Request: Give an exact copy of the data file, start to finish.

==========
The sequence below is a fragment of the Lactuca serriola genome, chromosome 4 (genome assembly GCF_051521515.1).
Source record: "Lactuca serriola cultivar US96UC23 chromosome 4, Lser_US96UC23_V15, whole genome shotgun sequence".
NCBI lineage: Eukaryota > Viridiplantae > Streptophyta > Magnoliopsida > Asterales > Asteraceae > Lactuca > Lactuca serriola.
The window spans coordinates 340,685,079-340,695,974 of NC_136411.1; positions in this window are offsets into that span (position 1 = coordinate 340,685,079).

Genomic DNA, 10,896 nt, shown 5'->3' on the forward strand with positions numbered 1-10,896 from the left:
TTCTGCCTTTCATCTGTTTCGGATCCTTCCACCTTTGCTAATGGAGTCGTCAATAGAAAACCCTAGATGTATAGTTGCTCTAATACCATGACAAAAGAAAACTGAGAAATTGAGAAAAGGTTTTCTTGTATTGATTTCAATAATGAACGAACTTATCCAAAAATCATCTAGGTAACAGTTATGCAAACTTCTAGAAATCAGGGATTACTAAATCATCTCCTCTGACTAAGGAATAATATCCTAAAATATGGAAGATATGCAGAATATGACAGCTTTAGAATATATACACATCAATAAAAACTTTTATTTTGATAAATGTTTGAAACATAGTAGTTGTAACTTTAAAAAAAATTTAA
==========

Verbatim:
The sequence below is a fragment of the Lactuca serriola genome, chromosome 4 (genome assembly GCF_051521515.1).
Source record: "Lactuca serriola cultivar US96UC23 chromosome 4, Lser_US96UC23_V15, whole genome shotgun sequence".
NCBI lineage: Eukaryota > Viridiplantae > Streptophyta > Magnoliopsida > Asterales > Asteraceae > Lactuca > Lactuca serriola.
The window spans coordinates 340,685,079-340,695,974 of NC_136411.1; positions in this window are offsets into that span (position 1 = coordinate 340,685,079).

Genomic DNA, 10,896 nt, shown 5'->3' on the forward strand with positions numbered 1-10,896 from the left:
TTCTGCCTTTCATCTGTTTCGGATCCTTCCACCTTTGCTAATGGAGTCGTCAATAGAAAACCCTAGATGTATAGTTGCTCTAATACCATGACAAAAGAAAACTGAGAAATTGAGAAAAGGTTTTCTTGTATTGATTTCAATAATGAACGAACTTATCCAAAAATCATCTAGGTAACAGTTATGCAAACTTCTAGAAATCAGGGATTACTAAATCATCTCCTCTGACTAAGGAATAATATCCTAAAATATGGAAGATATGCAGAATATGACAGCTTTAGAATATATACACATCAATAAAAACTTTTATTTTGATAAATGTTTGAAACATAGTAGTTGTAACTTTAAAAAAAATTTAA